If being a successful manager is about guiding a team to achieve results, you can only succeed if you know what those results should be, how to set them, and who can help you get them. Crucial to all these is likely to be your boss (and other senior stakeholders).
This term is used in a few different ways - for our purposes we will define it as:
‘Developing relationships and collaborating with more senior figures to help each other achieve your goals’
Whilst this may include a range of people at your company, in practice the majority of managing up is done with your boss so this will be our focus.
Unless you are both a first-time manager and the CEO (unlikely but not impossible), your success will depend on the actions and knowledge of more senior staff within your company with more power and influence than you.
You will find it much harder to be a great manager to your team without establishing good working relationships with these individuals.
These relationships are crucial for five purposes:
That’s not to say building these relationships is easy.
We all have colleagues we really click with, others we can work with, and some we struggle with. It takes time and you’ll have to adapt your approach to different folks.
We’ll go through each of these purposes in turn and examine some practical tips for doing this well.
Understanding your boss’s priorities and how they relate to your company’s goals and your team’s work is essential.
Not only does it make it clear what work your team should be focussing on, but it’s the foundation for a better relationship with your boss. If you understand their goals and challenges, you’ll better anticipate their needs, and create a more effective partnership where you’re both pulling in the same direction.
In contrast, you’ll know when this isn’t happening. You’ll feel unsure about the direction you should be heading in, and how you should task your team.
“Being “managed up” as an exec feels like my team has my back and they’re clearing obstacles for us, or zooming in on challenges that will impact us, and solving them. When my directs have my back, they directly have the back of the entire org, and we work better together.” Juan Pablo Buritica, Former Head of Engineering, Stripe
Consider whether you know the answers to the following questions.
If you don’t, we're going to think about ways you can check in with your boss (or relevant stakeholder) to get more clarity.
‘Much of my day is spent acquiring information. And as you can also see, I use many ways to get it’ Andy Grove, High Output Management
Some companies have very open communication cultures where a lot of information is shared publicly and documented. In others, information is more siloed, and you’ll need to be proactive in finding out what you need to know to do your job.
If your workplace is more of the latter, more senior figures are likely to have access to information and context which you don’t, but which would be helpful to you.
If this hasn’t been shared already, it could be because they’re keeping it from you. But more likely they’re just very busy and/or didn’t realise how helpful it would be for you. You’ll need to let them know what you need.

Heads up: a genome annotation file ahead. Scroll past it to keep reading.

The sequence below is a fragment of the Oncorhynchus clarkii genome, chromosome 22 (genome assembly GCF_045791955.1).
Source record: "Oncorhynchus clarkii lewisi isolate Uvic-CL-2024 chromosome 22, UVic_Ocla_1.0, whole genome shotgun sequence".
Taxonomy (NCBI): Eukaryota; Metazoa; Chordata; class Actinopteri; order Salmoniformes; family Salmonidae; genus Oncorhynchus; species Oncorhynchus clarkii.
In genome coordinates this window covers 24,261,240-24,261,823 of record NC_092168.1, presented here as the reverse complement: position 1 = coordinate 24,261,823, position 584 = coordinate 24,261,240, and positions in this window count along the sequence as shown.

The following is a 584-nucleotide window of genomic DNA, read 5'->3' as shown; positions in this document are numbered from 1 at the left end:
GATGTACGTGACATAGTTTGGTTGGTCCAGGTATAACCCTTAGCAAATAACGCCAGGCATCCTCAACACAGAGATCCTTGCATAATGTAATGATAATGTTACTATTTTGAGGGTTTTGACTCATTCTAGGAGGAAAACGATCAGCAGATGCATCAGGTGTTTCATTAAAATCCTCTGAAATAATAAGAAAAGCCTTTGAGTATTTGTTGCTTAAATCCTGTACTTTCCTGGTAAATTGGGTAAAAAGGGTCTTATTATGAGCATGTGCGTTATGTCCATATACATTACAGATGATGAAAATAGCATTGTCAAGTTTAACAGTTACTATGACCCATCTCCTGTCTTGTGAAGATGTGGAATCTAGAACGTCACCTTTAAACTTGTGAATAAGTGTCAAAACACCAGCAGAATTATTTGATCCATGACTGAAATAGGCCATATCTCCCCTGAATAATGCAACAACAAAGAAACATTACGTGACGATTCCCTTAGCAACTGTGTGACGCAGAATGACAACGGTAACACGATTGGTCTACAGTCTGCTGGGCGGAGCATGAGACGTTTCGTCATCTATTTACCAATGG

Before your next 1:1 with your boss, consider whether there’s any information or perspective they have which would be useful to you. Or you could ask:
Just as your boss has information which could help you do your job, it’s likely that you have information which would help them if you shared it - both to do their job, and also to step in and help you at the right time.
If you’ve understood their priorities correctly, you might be able to figure some of these out. But if not, just ask. Some of these things might include:
Be aware that most people prefer to receive updates in a certain way. For example, some prefer it in person, others in writing. Some like lots of detail, others only want to hear when something is on fire. For your communication to be most effective, you’ll need to work out what’s most helpful for your audience (this is discussed in greater detail in Communication).
‘The most effective people I know are skilled at the art of reframing or translating something into topics that the other person cares about.’ Lara Hogan
There will be times when you’ll want to use the power and influence of more senior figures to help you with something. This isn’t you abdicating responsibility. This is you recognising that you are unable to be effective at a key task without others’ influence.
Sometimes, it may be as simple as asking them and them saying yes. But other times you’ll have to persuade and make the case for them to do something on your behalf.
Chances are that if you do good work, your boss will mention it to other people.
What your boss thinks about you will likely scale far beyond the relationship between the two of you.
It’s not the primary reason for getting managing-up right, but if you do it well, your boss should come to see you as a valuable, effective partner in growing your company. This can only serve you well in building your reputation.